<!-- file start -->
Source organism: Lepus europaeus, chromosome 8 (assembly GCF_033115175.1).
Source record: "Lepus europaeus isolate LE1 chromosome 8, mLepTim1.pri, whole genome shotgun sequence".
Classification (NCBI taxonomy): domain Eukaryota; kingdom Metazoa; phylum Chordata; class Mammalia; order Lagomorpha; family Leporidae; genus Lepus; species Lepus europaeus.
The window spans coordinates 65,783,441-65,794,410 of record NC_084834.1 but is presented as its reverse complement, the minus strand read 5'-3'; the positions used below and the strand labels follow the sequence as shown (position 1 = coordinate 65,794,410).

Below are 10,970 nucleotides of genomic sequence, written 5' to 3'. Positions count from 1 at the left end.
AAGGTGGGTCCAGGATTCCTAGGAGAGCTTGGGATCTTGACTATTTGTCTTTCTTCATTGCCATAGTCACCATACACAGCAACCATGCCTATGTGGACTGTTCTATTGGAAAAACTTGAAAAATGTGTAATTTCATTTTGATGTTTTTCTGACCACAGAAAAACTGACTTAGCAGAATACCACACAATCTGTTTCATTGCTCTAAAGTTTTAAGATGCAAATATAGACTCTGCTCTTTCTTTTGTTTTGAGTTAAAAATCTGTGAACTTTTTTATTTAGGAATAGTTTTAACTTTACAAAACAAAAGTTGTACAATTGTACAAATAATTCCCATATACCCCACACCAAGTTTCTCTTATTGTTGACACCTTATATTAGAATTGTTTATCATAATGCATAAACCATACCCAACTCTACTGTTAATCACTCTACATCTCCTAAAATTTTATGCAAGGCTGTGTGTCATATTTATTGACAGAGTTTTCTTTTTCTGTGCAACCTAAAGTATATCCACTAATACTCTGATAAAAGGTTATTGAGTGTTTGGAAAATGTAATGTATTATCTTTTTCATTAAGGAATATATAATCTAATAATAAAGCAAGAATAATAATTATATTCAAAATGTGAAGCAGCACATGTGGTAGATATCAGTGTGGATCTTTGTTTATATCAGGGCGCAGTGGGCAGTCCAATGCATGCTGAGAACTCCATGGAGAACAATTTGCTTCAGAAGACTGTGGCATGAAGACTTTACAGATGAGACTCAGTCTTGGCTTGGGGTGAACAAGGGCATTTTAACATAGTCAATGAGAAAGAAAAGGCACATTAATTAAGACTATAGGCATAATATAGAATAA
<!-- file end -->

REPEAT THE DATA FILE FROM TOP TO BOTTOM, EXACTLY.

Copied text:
Source organism: Lepus europaeus, chromosome 8 (assembly GCF_033115175.1).
Source record: "Lepus europaeus isolate LE1 chromosome 8, mLepTim1.pri, whole genome shotgun sequence".
Classification (NCBI taxonomy): domain Eukaryota; kingdom Metazoa; phylum Chordata; class Mammalia; order Lagomorpha; family Leporidae; genus Lepus; species Lepus europaeus.
The window spans coordinates 65,783,441-65,794,410 of record NC_084834.1 but is presented as its reverse complement, the minus strand read 5'-3'; the positions used below and the strand labels follow the sequence as shown (position 1 = coordinate 65,794,410).

Below are 10,970 nucleotides of genomic sequence, written 5' to 3'. Positions count from 1 at the left end.
AAGGTGGGTCCAGGATTCCTAGGAGAGCTTGGGATCTTGACTATTTGTCTTTCTTCATTGCCATAGTCACCATACACAGCAACCATGCCTATGTGGACTGTTCTATTGGAAAAACTTGAAAAATGTGTAATTTCATTTTGATGTTTTTCTGACCACAGAAAAACTGACTTAGCAGAATACCACACAATCTGTTTCATTGCTCTAAAGTTTTAAGATGCAAATATAGACTCTGCTCTTTCTTTTGTTTTGAGTTAAAAATCTGTGAACTTTTTTATTTAGGAATAGTTTTAACTTTACAAAACAAAAGTTGTACAATTGTACAAATAATTCCCATATACCCCACACCAAGTTTCTCTTATTGTTGACACCTTATATTAGAATTGTTTATCATAATGCATAAACCATACCCAACTCTACTGTTAATCACTCTACATCTCCTAAAATTTTATGCAAGGCTGTGTGTCATATTTATTGACAGAGTTTTCTTTTTCTGTGCAACCTAAAGTATATCCACTAATACTCTGATAAAAGGTTATTGAGTGTTTGGAAAATGTAATGTATTATCTTTTTCATTAAGGAATATATAATCTAATAATAAAGCAAGAATAATAATTATATTCAAAATGTGAAGCAGCACATGTGGTAGATATCAGTGTGGATCTTTGTTTATATCAGGGCGCAGTGGGCAGTCCAATGCATGCTGAGAACTCCATGGAGAACAATTTGCTTCAGAAGACTGTGGCATGAAGACTTTACAGATGAGACTCAGTCTTGGCTTGGGGTGAACAAGGGCATTTTAACATAGTCAATGAGAAAGAAAAGGCACATTAATTAAGACTATAGGCATAATATAGAATAA